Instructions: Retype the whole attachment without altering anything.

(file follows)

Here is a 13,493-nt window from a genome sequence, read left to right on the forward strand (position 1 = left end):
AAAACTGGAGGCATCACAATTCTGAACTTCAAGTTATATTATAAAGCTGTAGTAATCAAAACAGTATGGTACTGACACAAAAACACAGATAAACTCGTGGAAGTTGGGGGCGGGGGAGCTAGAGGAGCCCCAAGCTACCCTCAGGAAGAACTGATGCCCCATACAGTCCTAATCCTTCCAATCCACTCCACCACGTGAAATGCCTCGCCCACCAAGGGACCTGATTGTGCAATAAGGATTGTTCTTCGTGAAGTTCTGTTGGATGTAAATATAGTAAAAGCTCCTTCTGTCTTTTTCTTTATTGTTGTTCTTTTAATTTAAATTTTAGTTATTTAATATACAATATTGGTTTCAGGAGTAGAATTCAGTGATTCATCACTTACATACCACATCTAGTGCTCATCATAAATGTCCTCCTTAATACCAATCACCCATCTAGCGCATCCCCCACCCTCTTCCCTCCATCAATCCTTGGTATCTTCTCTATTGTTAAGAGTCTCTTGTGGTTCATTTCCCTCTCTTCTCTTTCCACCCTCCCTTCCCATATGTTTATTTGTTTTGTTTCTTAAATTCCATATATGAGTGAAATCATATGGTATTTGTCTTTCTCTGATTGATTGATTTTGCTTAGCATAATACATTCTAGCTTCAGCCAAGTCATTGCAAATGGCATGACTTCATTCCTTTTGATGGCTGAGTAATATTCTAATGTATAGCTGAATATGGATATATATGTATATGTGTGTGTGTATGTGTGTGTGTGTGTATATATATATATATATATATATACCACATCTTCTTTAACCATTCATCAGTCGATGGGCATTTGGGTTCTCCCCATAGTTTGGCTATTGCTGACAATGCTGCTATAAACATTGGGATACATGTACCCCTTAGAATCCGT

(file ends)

Here is a 13,493-nt window from a genome sequence, read left to right on the forward strand (position 1 = left end):
AAAACTGGAGGCATCACAATTCTGAACTTCAAGTTATATTATAAAGCTGTAGTAATCAAAACAGTATGGTACTGACACAAAAACACAGATAAACTCGTGGAAGTTGGGGGCGGGGGAGCTAGAGGAGCCCCAAGCTACCCTCAGGAAGAACTGATGCCCCATACAGTCCTAATCCTTCCAATCCACTCCACCACGTGAAATGCCTCGCCCACCAAGGGACCTGATTGTGCAATAAGGATTGTTCTTCGTGAAGTTCTGTTGGATGTAAATATAGTAAAAGCTCCTTCTGTCTTTTTCTTTATTGTTGTTCTTTTAATTTAAATTTTAGTTATTTAATATACAATATTGGTTTCAGGAGTAGAATTCAGTGATTCATCACTTACATACCACATCTAGTGCTCATCATAAATGTCCTCCTTAATACCAATCACCCATCTAGCGCATCCCCCACCCTCTTCCCTCCATCAATCCTTGGTATCTTCTCTATTGTTAAGAGTCTCTTGTGGTTCATTTCCCTCTCTTCTCTTTCCACCCTCCCTTCCCATATGTTTATTTGTTTTGTTTCTTAAATTCCATATATGAGTGAAATCATATGGTATTTGTCTTTCTCTGATTGATTGATTTTGCTTAGCATAATACATTCTAGCTTCAGCCAAGTCATTGCAAATGGCATGACTTCATTCCTTTTGATGGCTGAGTAATATTCTAATGTATAGCTGAATATGGATATATATGTATATGTGTGTGTGTATGTGTGTGTGTGTGTATATATATATATATATATATATACCACATCTTCTTTAACCATTCATCAGTCGATGGGCATTTGGGTTCTCCCCATAGTTTGGCTATTGCTGACAATGCTGCTATAAACATTGGGATACATGTACCCCTTAGAATCCGT